Enter Mutius, Marcus, Quintus and Lucius. Luc. See, Lord and father, how we have perform’d Our Roman rites: Alarbus' limbs are lopt; And intrails feed the facrificing fire; Whose smoke, like incense, doth perfume the sky. Remaineth nought but to inter our brethren, And with loud 'larums welcome them to Rome,
Tit. Let it be so, and let Andronicus
(4) The self-fame gods, that arm’d the Queen of Troy With opportunity of sharp revenge
Upon the Thracian tyrant in his tent, &c ] I read, against the au. thority of all the copies, -in her tent ; i. e. in the tent where the and the other Trojan captive women were kept : for thither Hecuba by a wile had decoyed Polymneftor, in order to perpetrate her revenge. This we may learn from EURIPIDES's Hecuba ; the only Author, that I can at present remember, from whom our writer must have gleaned this circumstance.
Make this his latest farewel to their souls.
[Then found trumpets, and lay the coffins in the tomb.
Tit. Kind Rome, that haft thus lovingly reserv'd
Mar. Long live Lord Titus, my beloved brother,
Tit. Thanks, gentle tribune, noble brother Marcus.
Mar. And welcome, nephews, from successful wars, You that survive, and you that sleep in fame : Fair Lords, your fortunes are alike in all, (6)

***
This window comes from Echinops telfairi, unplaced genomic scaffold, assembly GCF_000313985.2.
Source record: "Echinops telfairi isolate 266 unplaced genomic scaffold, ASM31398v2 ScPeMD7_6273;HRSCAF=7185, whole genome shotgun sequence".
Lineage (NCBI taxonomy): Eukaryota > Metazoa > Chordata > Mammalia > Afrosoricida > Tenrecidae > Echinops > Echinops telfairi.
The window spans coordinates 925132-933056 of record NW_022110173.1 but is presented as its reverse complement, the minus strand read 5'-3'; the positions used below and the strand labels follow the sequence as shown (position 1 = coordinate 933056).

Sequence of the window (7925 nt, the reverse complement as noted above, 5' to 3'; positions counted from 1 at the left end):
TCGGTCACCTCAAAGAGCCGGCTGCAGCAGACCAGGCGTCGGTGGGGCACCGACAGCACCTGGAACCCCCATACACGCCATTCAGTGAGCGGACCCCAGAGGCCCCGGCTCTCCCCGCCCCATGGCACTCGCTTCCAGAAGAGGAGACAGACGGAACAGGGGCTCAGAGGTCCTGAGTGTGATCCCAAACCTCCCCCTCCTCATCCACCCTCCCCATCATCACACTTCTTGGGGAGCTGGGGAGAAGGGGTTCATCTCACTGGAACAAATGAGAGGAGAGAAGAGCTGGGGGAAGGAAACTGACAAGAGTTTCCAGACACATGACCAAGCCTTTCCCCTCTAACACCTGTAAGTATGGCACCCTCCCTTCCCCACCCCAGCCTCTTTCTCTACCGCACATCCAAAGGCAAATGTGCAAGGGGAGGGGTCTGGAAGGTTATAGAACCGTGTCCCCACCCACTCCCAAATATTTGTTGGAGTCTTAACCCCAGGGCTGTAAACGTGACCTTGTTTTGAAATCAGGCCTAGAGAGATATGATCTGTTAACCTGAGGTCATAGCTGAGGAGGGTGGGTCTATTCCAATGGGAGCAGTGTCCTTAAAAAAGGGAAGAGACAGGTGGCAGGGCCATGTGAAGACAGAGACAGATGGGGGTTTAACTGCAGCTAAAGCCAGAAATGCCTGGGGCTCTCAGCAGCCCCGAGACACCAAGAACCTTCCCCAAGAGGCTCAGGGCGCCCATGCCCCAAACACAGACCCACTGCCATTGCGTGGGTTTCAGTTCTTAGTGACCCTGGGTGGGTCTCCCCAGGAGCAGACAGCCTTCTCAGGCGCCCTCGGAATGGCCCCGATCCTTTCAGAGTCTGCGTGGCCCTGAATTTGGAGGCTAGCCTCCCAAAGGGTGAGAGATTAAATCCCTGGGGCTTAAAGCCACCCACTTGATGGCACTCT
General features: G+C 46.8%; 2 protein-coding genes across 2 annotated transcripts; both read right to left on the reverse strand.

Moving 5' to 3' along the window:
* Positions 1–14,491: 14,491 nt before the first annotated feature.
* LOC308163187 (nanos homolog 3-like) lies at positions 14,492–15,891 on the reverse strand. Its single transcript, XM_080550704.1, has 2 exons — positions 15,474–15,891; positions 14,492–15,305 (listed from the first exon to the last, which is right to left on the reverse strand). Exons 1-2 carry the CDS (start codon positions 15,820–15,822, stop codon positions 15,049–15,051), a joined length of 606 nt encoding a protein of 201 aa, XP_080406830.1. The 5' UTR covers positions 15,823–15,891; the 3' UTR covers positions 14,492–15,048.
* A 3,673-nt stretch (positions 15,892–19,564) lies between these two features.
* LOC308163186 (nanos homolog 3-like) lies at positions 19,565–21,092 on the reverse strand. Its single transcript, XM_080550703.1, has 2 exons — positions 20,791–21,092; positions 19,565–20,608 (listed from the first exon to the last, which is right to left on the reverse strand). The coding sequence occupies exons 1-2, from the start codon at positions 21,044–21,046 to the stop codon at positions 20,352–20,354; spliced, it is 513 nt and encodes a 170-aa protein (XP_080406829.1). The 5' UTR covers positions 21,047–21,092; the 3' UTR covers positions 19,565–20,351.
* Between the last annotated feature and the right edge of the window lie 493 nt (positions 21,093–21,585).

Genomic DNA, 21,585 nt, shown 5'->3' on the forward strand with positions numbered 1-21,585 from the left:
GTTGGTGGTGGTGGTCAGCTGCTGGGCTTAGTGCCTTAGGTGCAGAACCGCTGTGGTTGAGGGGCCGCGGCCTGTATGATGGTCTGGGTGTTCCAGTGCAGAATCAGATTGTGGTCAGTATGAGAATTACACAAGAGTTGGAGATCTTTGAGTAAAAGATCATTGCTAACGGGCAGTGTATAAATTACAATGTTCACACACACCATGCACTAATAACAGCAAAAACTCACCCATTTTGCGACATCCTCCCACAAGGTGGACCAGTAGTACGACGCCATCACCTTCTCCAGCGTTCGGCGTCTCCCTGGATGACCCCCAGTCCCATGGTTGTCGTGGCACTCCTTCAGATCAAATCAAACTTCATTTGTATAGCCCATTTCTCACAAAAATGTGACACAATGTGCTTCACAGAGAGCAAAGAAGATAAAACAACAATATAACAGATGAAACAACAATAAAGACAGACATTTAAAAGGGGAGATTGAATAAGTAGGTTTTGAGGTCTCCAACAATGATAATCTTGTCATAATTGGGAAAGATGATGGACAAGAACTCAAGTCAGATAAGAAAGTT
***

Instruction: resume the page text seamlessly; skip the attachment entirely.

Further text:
That (5) Lavinia, live; out-live thy fatber's days :
And Fame's eternal date for Virtue's praise ? ] Were the text to be admitted genuine , nothing could be so abfurd as for Titus to with,' his daughter might ont-live the eternal date of Fame. This, as my friend Mr. Warburton merrily observes, is like the loyal patriot in the last reign, who wish'd, King George might reign for ever, and the Prince and Princess after him! I have, by the change of a single monosyllable refored the Passage to a senlible and kind with.
(6) Fair Lords, your fortunes are alike in all.] This is addressed by the tribune to all his brother's sons, well dead as alive. But how could it be then said, that their fortunes were all alike? The expression seems liable to an open absurdity. Perhaps, we may reconcile
That in your country's service drew your fwords.
Tit: A better head her glorious body fits,
all? Rome, I have been thy soldier forty years, And led my country's strength successfully; And buried one and twenty valiant sons, Knighted in field, slain manfully in arms, In right and service of their noble country. Give me a staff of honour for mine age, But not a scepter to controul the world. Upright he held it, Lords, that held it last. Mar. litus, thou shalt obtain and ask the empery. Sat. Proud and ambitious tribune, canst thou tells Tit. Patience, Prince Saturninus.
Sat. Romans, do me right. Patricians, draw your swords, and sheath them not 'Till Saturninus be Rome's Emperor. Andronicus, would thou wert shipt to hell, Rather than rob me of the people's hearts.
Luc. Proud Saturnine, interrupter of the good Ourselves to it, thus: “ Some of you are returned fafe, and with “ glory; you, that have not lived to return, share the glory of your “ brethren's fortune, in having died for your country: And though
you cannot partake in the joy of their triumph; yet still you en. joy a safer triumph, exempt from chance and casualty."